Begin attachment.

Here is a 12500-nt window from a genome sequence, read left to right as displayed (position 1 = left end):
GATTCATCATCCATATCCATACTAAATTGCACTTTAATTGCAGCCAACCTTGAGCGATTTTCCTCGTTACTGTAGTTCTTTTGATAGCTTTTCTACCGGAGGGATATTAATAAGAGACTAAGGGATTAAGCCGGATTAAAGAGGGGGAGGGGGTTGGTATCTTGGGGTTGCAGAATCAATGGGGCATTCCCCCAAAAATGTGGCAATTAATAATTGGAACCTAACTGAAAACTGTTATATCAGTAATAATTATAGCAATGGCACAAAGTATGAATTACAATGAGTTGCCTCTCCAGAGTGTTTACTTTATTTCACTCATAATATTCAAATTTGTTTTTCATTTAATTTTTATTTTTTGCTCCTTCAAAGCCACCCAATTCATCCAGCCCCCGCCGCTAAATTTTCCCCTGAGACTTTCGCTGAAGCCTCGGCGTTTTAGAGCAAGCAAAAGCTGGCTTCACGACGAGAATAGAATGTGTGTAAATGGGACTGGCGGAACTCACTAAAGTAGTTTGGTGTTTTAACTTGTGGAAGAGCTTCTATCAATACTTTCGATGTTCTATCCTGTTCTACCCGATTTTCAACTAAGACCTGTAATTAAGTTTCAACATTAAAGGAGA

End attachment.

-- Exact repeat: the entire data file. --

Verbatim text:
Here is a 12500-nt window from a genome sequence, read left to right as displayed (position 1 = left end):
GATTCATCATCCATATCCATACTAAATTGCACTTTAATTGCAGCCAACCTTGAGCGATTTTCCTCGTTACTGTAGTTCTTTTGATAGCTTTTCTACCGGAGGGATATTAATAAGAGACTAAGGGATTAAGCCGGATTAAAGAGGGGGAGGGGGTTGGTATCTTGGGGTTGCAGAATCAATGGGGCATTCCCCCAAAAATGTGGCAATTAATAATTGGAACCTAACTGAAAACTGTTATATCAGTAATAATTATAGCAATGGCACAAAGTATGAATTACAATGAGTTGCCTCTCCAGAGTGTTTACTTTATTTCACTCATAATATTCAAATTTGTTTTTCATTTAATTTTTATTTTTTGCTCCTTCAAAGCCACCCAATTCATCCAGCCCCCGCCGCTAAATTTTCCCCTGAGACTTTCGCTGAAGCCTCGGCGTTTTAGAGCAAGCAAAAGCTGGCTTCACGACGAGAATAGAATGTGTGTAAATGGGACTGGCGGAACTCACTAAAGTAGTTTGGTGTTTTAACTTGTGGAAGAGCTTCTATCAATACTTTCGATGTTCTATCCTGTTCTACCCGATTTTCAACTAAGACCTGTAATTAAGTTTCAACATTAAAGGAGA